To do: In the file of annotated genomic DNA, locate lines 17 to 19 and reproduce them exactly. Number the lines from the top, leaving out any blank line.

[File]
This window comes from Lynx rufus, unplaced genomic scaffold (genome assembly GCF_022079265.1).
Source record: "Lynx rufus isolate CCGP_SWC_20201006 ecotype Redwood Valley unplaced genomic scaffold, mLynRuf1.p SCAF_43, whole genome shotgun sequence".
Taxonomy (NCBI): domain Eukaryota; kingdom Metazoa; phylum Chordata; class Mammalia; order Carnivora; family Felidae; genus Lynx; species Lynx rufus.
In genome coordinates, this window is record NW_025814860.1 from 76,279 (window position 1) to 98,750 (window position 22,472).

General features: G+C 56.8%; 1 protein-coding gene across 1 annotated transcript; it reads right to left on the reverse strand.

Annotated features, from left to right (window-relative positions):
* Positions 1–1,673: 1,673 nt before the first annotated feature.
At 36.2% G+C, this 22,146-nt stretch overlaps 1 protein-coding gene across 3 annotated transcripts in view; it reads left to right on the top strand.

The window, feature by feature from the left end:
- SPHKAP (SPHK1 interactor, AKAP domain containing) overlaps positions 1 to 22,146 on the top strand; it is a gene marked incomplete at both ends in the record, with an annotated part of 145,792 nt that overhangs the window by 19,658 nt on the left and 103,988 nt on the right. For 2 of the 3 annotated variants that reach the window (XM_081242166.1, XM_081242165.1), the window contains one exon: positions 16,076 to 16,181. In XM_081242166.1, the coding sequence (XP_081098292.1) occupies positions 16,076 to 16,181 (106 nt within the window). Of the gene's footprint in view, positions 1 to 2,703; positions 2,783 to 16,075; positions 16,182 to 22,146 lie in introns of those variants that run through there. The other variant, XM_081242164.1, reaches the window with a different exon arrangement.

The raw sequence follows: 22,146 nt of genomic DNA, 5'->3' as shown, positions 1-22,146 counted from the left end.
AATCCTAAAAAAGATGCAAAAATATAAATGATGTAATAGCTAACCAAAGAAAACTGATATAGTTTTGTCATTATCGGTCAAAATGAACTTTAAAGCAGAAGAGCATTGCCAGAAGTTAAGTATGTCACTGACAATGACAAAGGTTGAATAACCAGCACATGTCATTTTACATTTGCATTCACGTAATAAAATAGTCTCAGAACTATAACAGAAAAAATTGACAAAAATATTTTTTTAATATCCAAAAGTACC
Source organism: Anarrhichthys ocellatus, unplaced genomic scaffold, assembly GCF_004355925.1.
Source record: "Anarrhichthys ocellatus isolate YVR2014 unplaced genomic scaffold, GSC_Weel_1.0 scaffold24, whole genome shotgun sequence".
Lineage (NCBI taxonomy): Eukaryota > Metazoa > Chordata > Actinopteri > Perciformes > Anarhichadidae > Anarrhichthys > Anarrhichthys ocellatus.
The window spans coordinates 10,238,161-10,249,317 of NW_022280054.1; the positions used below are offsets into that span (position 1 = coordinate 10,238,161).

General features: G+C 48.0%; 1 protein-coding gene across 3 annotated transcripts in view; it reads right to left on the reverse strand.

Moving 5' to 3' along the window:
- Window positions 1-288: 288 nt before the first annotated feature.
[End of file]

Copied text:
General features: G+C 48.0%; 1 protein-coding gene across 3 annotated transcripts in view; it reads right to left on the reverse strand.

Moving 5' to 3' along the window:
- Window positions 1-288: 288 nt before the first annotated feature.